Ina young novitiate named Catalina de Erauso fled a Dominican convent in Basque Spain, cut her hair and disguised herself as a young man. She started a new life on the road.
Early years[ edit ] Some sources claim Erauso was born in including her alleged autobiography of From an early age she took part with her father and brothers in the arts of warfare.
It was normal at that time for girls to be placed in convents at a young age to be educated according to Catholic tradition, promoting the learning of tasks appropriate to their sex to be subsequently to be betrothed "as God intended".
Because of her explosive character and the difficulty the nuns faced to control her, she was transferred to the Convent of San Bartolome de San Sebastian until she was 15, where the rules were much stricter.
She realized that she had no religious vocation, and as a result she felt imprisoned and refused to take her vows. Catalina de Erauso was detained in her cell because of the constant fights she had with a widowed novice named Catalina de Alirli.
For this reason, on the night of March 18,the eve of San Jose, she found the keys of the convent hanging in a corner and used them to escape. Fugitive status in Spain[ edit ] From this moment, she began the life of a fugitive.
Later, she narrated this in her autobiography, which gave her great fame. She ate what she found on the way walking through different villages, this is how she reached Vitoria, a city 20 miles from San Sebastian. There she met a doctor and professor Mr.
Francisco de Cerralta, who gave her clothes and took her in without recognising her. She stayed with him for 3 months, during which she learnt some Latin. After having forced her to continue studying and attempted sexual abuse, Catalina took money from the doctor and met a mule driver and went to Valladolid with him.
Catalina, disguised as a man, by the name of Francisco de Loyola, served in the court as a page of the secretary of King Juan de Idiaquez for seven months. She had to flee from Valladolid when she met her father, who came looking for his good friend Mr.
Her father asked for information to find her, describing her physical appearance and the way she escaped from the convent. Surprisingly, her father did not recognise her despite having spoken with her.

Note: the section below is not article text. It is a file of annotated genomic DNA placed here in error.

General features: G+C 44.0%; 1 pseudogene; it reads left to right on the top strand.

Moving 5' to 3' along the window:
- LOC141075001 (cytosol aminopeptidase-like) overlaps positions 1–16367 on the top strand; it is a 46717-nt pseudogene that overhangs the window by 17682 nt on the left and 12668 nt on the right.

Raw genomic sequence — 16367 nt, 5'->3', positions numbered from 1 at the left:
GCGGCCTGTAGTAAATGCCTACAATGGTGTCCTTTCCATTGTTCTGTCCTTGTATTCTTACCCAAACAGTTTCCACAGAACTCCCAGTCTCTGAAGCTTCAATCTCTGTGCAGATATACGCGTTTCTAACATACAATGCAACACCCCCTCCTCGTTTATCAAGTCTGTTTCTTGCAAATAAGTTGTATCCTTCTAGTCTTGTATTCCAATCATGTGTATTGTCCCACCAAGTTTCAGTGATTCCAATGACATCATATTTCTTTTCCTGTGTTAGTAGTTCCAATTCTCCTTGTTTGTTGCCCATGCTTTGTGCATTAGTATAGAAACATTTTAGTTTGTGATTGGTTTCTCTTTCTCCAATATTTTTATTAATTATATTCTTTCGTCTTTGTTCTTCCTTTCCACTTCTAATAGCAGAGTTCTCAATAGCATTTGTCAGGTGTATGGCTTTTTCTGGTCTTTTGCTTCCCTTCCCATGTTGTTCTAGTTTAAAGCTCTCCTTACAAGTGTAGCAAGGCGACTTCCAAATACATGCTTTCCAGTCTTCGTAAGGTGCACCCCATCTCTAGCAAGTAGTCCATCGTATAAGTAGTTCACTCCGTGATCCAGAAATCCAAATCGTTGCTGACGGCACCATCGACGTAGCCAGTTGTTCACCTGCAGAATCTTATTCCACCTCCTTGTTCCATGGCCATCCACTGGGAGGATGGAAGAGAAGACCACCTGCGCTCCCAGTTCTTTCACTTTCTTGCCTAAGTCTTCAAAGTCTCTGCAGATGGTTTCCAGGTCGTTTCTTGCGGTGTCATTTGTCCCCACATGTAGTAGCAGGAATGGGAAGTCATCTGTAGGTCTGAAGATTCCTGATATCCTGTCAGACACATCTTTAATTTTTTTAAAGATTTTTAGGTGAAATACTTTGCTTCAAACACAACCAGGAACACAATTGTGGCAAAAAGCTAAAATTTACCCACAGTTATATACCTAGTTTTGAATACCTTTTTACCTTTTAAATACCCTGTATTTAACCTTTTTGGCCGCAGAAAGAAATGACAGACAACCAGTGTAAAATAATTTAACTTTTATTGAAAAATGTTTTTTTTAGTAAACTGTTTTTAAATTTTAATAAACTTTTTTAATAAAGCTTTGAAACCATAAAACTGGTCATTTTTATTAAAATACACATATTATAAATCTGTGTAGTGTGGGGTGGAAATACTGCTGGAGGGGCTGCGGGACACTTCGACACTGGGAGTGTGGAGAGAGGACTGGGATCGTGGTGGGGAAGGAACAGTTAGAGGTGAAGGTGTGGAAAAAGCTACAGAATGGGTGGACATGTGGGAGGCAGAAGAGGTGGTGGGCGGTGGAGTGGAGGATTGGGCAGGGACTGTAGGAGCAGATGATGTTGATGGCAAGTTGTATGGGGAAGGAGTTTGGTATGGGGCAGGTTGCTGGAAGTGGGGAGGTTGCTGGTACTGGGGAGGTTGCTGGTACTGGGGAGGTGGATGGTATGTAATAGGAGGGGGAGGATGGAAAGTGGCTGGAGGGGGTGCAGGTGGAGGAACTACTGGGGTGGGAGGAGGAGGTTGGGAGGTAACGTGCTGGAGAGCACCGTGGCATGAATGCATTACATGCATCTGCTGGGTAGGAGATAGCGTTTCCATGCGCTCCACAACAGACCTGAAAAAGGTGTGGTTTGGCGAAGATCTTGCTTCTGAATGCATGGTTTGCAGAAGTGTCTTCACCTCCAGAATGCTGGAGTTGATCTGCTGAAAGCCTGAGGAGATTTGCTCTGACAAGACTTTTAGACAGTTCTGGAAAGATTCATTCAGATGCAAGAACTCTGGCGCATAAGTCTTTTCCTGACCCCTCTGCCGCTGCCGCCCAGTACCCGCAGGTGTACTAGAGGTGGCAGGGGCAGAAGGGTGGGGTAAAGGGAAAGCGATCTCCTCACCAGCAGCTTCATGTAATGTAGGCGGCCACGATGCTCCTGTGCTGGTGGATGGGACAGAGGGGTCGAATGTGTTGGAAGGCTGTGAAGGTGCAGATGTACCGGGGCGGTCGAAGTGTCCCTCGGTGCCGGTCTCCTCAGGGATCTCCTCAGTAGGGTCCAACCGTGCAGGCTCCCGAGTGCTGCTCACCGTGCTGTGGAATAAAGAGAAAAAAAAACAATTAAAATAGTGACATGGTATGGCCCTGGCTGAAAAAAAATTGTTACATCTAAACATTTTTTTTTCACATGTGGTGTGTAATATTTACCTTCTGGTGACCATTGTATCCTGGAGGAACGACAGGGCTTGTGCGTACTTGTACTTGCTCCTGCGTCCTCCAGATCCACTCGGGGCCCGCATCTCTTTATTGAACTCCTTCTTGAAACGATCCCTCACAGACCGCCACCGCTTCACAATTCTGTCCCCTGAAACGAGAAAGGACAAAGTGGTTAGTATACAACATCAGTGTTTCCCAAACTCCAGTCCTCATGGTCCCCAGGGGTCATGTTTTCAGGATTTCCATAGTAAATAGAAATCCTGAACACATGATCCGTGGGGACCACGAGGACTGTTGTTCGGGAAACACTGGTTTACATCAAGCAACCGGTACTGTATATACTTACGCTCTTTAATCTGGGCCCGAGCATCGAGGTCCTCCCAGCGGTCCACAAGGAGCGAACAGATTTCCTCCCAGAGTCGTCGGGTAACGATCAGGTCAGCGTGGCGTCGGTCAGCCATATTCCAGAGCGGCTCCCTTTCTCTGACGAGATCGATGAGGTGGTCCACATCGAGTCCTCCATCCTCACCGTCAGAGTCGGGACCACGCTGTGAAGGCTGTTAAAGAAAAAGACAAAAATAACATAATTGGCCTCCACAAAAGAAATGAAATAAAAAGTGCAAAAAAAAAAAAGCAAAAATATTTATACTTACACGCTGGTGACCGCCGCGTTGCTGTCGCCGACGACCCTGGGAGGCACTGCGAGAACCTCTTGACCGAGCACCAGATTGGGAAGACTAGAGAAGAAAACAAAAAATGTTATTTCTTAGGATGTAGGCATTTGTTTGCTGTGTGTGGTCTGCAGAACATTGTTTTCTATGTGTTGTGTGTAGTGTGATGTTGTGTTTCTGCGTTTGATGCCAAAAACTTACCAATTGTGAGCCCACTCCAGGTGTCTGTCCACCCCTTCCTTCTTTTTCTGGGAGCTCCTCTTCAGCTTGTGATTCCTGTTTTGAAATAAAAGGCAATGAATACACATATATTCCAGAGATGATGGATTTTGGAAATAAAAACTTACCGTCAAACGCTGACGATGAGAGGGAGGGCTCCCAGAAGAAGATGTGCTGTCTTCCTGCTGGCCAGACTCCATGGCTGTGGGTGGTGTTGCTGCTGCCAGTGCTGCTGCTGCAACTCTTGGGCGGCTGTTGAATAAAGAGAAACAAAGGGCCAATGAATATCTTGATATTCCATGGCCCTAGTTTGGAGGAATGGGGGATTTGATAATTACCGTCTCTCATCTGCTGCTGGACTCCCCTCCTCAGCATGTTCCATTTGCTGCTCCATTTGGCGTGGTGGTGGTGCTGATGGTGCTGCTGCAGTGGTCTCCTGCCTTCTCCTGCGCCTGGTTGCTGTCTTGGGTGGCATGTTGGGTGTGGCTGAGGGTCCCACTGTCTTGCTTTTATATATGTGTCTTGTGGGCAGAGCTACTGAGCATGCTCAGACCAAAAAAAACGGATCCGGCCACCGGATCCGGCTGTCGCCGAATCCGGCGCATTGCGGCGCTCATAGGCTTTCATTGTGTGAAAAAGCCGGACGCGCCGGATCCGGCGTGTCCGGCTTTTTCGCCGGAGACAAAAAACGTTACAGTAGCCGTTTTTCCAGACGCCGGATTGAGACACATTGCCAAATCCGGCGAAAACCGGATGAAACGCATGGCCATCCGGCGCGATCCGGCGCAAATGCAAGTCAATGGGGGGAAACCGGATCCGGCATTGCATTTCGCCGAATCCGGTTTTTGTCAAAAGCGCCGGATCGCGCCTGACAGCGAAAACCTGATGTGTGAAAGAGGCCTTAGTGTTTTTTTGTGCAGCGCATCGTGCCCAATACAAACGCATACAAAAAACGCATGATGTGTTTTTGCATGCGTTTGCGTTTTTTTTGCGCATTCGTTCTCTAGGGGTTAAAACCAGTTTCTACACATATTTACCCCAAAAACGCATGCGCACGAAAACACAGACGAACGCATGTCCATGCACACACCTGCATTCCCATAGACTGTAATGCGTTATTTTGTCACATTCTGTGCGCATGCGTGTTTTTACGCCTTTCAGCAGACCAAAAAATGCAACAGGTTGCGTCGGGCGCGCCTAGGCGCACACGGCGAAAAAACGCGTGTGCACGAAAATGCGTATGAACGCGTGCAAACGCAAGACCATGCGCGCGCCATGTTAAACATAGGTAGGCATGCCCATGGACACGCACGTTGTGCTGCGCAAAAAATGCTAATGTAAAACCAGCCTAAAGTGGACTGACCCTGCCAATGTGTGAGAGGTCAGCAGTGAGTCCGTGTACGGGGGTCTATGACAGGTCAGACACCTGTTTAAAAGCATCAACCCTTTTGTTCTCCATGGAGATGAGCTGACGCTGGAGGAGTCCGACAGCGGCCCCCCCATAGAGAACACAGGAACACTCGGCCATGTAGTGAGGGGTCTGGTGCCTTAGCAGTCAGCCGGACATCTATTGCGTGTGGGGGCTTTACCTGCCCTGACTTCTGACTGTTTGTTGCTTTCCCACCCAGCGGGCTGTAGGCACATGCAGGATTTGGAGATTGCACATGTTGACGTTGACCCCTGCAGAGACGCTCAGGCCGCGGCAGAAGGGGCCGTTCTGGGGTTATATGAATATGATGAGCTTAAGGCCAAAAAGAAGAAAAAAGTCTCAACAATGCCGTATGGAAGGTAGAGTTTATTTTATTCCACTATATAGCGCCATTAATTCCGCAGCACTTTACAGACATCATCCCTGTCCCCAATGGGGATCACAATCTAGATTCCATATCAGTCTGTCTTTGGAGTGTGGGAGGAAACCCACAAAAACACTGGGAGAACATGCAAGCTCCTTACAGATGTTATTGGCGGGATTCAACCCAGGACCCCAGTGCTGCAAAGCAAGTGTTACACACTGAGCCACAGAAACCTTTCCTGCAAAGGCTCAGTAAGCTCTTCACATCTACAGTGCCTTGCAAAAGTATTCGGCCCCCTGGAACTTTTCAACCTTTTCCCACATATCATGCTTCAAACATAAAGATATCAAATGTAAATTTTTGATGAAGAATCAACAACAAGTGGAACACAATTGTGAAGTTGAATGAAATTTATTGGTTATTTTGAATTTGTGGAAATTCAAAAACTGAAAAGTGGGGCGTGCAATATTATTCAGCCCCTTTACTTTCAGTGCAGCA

This time, she took the longest route towards Bilbao.
When she arrived, she was not as lucky as before, she did not find a place to sleep nor a patron. In addition, she had a fight with some young men who tried to assault her, so she took a stone and wounded one of them. Thus, she was arrested and stayed in prison for a month.
Once released from prison she went to Estella de Navarra and managed to settle herself as a page of an important lord of the town called Alonso de Arellano.
Catalina was his servant for two years, always well treated and well dressed. She also attended mass in her old convent with her former colleagues. They were there for only two days.
She later returned to Sanlucar de Barrameda, where she found a job as a cabin boy on a ship.+ free ebooks online. Did you know that you can help us produce ebooks by proof-reading just one page a day?
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(See Notes below for help on using this page.). Equally warlike and amorous, Catalina de Erauso was a warrior and adventurer of the 17th century whose mystique has only ripened with age.
From the abbeys and squares of Spain to the outposts and wilds of the Americas, she earned her epithet of La Monja Alferez: “The Lieutenant Nun.”. The daughter of a prominent 16th-century Spanish military family (many of whom were colonizers of the. Ibn Fadlan and the Land of Darkness: Arab Travellers in the Far North (Penguin Classics) [Ibn Fadlan, Paul Lunde, Caroline Stone] on vetconnexx.com *FREE* shipping on qualifying offers.
A fascinating collection of medieval Arabic travel writing in an important new translation Between the ninth and fourteenth centuries. a camino from tui to santiago: may-june the galician bit of the portuguese way.
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